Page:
The extraordinary Torayca Nanoalloy™ technology consists of nanoparticles embedded in the carbon fibre mesh that explode on impact to prevent the fibre from breaking. Our current 50HM1K fibre is already 29% stronger on impact than conventional fibres. The new 65HM1K with Nanoalloy™ technology adds another 23% to that advantage, making it 59% more resistant than conventional fibres.

Toray® has been our exclusive supplier for the last 5 years. The Japan-based industrial colossus supplies the most important aerospace and automobile industries and is a world leader in terms of production output, technology and innovation in the field of special fibers. The Torayca® division, dedicated to carbon fiber processing, will supply the newly developed 65HM1K fiber with Nanoalloy™ technology.

Carbon fiber starts as a filament measuring 5-8 micrometers in width that is produced through a long and complicated process of pirolisi oxidation and carbonization of Polyacrylonitrile and is the material with the highest resistance to breakage weight that exists in the market today.

When we refer 65HM we are referring to fiber with a tensile modulus of 65 tons per square centimeter. When we refer to 1K it means that there are 1000 fibers per strand

Using a highly resistant and reliable fiber such as Torayca 65HM1K with Nanoalloy™ allows us to employ less material compared to traditional fibers, hence the final weight is lower, although stability and safety are improved. - provides a complete explanation of the technology. I am not sure i would be able to sense the improvements. Except the ONDA F8 shock absorption in the forks and seat stays.


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Not to hijack your thread, but I'm posting this because I thought it was relevant.
Honda has been developing the Super Cub EV and the rumor says it is almost production ready.

I have seen a lot of Chinese electric scooters online and in stores, but this time because it's a Honda, I bet it is going to be robust and reliable.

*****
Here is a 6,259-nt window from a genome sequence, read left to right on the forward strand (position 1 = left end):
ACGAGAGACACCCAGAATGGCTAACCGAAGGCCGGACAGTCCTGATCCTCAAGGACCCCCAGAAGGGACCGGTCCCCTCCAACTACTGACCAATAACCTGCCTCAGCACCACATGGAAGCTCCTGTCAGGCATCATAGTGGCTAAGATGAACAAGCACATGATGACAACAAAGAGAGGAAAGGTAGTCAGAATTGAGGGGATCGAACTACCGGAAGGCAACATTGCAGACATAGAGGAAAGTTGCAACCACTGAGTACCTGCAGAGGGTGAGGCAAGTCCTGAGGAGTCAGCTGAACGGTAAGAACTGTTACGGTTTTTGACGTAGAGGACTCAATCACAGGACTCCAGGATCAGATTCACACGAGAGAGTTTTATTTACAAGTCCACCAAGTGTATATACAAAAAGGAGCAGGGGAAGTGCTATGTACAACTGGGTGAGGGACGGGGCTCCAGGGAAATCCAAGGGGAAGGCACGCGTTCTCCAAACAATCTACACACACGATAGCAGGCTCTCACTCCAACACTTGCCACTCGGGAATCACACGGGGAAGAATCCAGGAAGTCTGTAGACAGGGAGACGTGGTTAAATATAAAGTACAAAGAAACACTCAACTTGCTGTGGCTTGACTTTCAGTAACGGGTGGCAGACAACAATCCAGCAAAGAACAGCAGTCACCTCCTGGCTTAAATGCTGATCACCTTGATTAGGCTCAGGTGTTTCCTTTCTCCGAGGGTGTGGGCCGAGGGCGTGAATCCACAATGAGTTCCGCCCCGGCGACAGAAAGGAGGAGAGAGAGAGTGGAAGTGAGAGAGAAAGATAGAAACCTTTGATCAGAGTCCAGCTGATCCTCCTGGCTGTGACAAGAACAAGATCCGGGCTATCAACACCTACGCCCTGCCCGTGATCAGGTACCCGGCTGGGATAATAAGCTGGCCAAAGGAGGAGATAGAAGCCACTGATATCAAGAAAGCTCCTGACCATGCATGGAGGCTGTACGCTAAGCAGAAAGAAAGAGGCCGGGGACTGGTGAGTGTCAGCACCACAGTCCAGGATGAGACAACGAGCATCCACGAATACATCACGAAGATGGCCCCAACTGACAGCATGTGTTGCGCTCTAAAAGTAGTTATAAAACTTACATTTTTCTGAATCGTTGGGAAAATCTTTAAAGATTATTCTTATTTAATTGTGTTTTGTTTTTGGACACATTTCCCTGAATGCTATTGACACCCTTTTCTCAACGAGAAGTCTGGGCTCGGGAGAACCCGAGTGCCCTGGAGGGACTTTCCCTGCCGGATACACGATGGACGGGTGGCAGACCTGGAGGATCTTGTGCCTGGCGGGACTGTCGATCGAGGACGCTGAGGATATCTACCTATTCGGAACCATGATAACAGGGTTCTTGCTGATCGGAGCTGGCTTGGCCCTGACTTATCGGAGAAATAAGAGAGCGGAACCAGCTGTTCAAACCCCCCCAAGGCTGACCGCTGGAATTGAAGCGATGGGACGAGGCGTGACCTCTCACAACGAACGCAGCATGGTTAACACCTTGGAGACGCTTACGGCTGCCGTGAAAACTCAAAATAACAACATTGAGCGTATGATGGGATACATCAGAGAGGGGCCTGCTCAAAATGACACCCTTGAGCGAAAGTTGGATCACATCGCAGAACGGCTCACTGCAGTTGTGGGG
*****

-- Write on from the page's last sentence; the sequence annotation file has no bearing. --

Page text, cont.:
Not to mention the warranty, customer service and distribution network. Also comes with a name "Honda", and you know how important that is when it comes to business.




Thanks. You're contributing, not hijacking. Exciting news!

You informed me of something that i wanted to know. An electric version might be enough to convince me to get a motorcycle license. The major drawback is Denver has a short motorcycle season. I ride my bike all year, but never see motorcycles in winter.
Not to hijack your thread, but I'm posting this because I thought it was relevant.
Honda has been developing the Super Cub EV and the rumor says it is almost production ready.

I have seen a lot of Chinese electric scooters online and in stores, but this time because it's a Honda, I bet it is going to be robust and reliable.
Not to mention the warranty, customer service and distribution network. Also comes with a name "Honda", and you know how important that is when it comes to business.




Honda may be one step ahead of Tesla, with replaceable batteries you exchange at vending machines!

Why doesn't Bosch do something like Honda's replaceable batteries?

I would love to ride the 500 mile Colorado Trail on an eBike. Just need battery vending machines along the way. Just keep this a secret, because it might annoy certain types of people.

Where will you find such batteries? Vending machines says Honda. The Japanese firm plans to have battery vending machines called ‘Mobile Power Pack Exchangers’ on the streets that will disperse new batteries once you deposit your old ones. Swipe your credit card and carry your fully charged battery home.
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Not to hijack your thread, but I'm posting this because I thought it was relevant.
Honda has been developing the Super Cub EV and the rumor says it is almost production ready.

I have seen a lot of Chinese electric scooters online and in stores, but this time because it's a Honda, I bet it is going to be robust and reliable.
Not to mention the warranty, customer service and distribution network. Also comes with a name "Honda", and you know how important that is when it comes to business.




Here's a gas to EV conversion kit: